My friend Brant Rumble showed me his iPod the other day. Brant, who edits books on popular culture for a New York publisher, has just introduced 11,000 songs -- two-thirds of his CD collection -- into iPodian jaws.
The iPod, for the less than hip, looks like a cigarette case with earphones hanging out of it. It's meant mainly, I suppose, for listening while walking around or sitting in the subway or pounding a treadmill in the gym. Brant tells me there have been complaints about the iPod's battery power to go along with the good reports. He also says competitors are hot on its heels with what they think is something better. I could no more recommend the iPod than I could one kind of jet engine over another.
As I write and you read, Brant is probably walking through Rockefeller Plaza with Waterloo Sunset in his ears, but I can't help fantasizing about Brant the Wagnerian, with 180 complete versions of Parsifal held warmly in his hand. Or Brant the Mozartean, with maybe 1,600 symphonies and room left over for an overture or two. Haydn wrote a lot of music, and though I haven't done the arithmetic, I bet that Brant's iPod could swallow the Haydn corpus whole with never a belch.
The best way to deal with abstract ideas of such enormousness is to visualize them in a concrete way. Imagine, for instance, the conductor Herbert von Karajan reduced to the size of an ionized particle.
With effort, I resist ingratitude and acknowledge the convenience of having 45 recordings of Wagner's Ring cycle at my fingertips: A luxury comparable to having one's dry cleaning picked up and delivered. No one in Wagner's lifetime ever made him come to them.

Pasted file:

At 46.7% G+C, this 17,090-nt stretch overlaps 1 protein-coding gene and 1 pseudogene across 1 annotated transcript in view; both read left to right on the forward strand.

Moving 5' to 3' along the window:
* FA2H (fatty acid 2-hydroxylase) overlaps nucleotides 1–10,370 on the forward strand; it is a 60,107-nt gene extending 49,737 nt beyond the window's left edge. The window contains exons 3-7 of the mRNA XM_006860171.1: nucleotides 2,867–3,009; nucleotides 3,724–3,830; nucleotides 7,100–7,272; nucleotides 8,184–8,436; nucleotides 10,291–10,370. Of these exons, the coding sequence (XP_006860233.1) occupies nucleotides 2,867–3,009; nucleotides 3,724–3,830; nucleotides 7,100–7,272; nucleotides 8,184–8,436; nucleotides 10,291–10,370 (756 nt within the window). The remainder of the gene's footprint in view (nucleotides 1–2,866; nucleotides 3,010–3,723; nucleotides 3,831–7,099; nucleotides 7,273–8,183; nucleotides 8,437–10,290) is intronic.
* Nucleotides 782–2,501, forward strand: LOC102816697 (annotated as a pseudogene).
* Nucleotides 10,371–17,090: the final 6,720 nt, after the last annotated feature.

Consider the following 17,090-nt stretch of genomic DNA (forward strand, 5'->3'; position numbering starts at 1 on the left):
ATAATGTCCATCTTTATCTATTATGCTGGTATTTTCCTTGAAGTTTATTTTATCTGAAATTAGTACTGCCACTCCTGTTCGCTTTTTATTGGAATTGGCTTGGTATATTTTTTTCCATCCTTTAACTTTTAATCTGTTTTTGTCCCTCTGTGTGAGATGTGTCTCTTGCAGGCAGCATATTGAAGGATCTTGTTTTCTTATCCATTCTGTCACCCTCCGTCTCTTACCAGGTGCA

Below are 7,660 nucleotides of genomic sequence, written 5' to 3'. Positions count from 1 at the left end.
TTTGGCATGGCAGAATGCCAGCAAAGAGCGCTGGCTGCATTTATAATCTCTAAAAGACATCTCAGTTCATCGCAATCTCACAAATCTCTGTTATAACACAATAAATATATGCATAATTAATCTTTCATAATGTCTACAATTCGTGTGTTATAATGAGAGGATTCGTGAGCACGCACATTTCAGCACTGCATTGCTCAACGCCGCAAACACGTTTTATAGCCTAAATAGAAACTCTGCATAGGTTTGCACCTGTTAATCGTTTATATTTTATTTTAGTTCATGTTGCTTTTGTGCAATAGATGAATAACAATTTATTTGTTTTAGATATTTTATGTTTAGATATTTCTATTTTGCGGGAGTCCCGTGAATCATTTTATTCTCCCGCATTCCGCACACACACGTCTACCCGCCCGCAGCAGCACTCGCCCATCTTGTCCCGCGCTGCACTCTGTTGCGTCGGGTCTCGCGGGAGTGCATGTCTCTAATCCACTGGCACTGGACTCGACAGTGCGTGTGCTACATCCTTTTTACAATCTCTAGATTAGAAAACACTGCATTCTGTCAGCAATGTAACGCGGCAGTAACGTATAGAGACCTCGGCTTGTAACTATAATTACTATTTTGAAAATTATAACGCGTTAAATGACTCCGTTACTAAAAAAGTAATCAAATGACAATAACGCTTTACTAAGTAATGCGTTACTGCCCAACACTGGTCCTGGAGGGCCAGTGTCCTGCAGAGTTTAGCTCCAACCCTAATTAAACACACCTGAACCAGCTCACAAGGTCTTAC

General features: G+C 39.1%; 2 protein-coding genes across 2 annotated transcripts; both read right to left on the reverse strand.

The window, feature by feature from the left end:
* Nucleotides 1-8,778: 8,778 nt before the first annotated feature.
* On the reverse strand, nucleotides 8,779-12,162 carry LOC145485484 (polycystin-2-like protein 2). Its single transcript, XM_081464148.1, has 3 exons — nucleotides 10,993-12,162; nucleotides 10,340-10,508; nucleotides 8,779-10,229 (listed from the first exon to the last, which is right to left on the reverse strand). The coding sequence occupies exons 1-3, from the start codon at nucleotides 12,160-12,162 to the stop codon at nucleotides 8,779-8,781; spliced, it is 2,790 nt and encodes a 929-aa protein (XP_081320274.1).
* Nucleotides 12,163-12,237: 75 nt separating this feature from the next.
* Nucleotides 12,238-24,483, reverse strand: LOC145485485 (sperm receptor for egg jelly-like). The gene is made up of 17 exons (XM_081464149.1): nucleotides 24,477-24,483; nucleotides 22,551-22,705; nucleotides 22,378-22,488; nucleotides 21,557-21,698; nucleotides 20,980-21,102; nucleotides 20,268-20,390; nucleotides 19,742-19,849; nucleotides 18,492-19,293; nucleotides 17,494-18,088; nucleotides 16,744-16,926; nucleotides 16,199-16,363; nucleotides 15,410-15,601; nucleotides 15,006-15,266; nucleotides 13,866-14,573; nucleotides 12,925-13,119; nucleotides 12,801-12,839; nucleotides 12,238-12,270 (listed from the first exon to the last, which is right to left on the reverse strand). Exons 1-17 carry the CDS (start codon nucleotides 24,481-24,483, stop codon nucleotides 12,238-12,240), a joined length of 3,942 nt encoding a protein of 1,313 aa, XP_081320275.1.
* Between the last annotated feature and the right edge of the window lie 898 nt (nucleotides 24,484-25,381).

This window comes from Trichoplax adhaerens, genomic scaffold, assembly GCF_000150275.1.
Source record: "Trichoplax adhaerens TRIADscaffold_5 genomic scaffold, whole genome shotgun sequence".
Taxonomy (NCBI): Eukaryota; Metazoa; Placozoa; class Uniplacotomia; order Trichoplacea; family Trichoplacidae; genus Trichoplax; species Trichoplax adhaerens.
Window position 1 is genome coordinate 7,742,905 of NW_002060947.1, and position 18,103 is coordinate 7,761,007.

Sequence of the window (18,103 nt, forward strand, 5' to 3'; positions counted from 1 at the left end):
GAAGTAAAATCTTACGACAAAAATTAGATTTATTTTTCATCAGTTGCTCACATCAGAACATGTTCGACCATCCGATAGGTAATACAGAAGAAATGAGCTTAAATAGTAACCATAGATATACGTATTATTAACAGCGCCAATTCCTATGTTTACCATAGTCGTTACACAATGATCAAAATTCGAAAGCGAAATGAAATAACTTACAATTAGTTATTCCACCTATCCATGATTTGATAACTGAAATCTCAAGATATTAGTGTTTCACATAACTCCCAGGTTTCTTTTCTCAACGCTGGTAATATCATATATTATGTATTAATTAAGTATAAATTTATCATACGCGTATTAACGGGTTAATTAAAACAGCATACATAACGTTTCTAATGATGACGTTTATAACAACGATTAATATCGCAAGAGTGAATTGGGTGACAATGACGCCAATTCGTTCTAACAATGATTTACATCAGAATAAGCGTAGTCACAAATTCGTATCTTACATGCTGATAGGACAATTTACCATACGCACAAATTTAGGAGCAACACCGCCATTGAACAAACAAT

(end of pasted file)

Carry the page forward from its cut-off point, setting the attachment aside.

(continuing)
To the beard-strokers and hand-wringers busy divining the future of opera houses and concert halls, the iPod brings news: Some good, some not. Who could complain about this avalanche of music? But who can cope with it? Brant is very organized and curious, but he admits to the pressures of such super-richness. He feels obliged to listen for all he's worth. He doesn't deny that he may not be listening as well as he once did.
If you can listen to everything, you may end up hearing nothing. I sometimes wish half of Brant's iPod were filled with blank spaces. Music cannot begin or end without silence in front and behind. Unending music is not music.
And is it all too easy? Any music critic will tell you that the eager anticipation of new recordings fades with their unsolicited, almost daily flow into the office. Would knowing a little less actually make us smarter, or at least hungrier?
I do wonder if spiritual muscle tone is being softened. Maybe we who walked 10 miles in driving snow to our one-room school-houses learned more. On the other hand, maybe all that walking made us too tired to learn much. Medieval poets and accountants had phenomenal memories because, not being educated to write, they had no choice.
In Brant's aesthetic, music makes walking around more pleasant, like a good pair of shoes. Music as something useful is an idea that Paul Hindemith and other 20th-century composers disillusioned by the overblown Romantic mystique of music pursued, but with limited impact. The elevator-music industry paid heed and made a fortune.
When Brant isn't allowing his iPod to roam at will, he is arranging sets of songs according to where he is and what he is doing. Going to Las Vegas means upbeat and excited; coming back, he wants something soothing, maybe to heal the wounds of loss.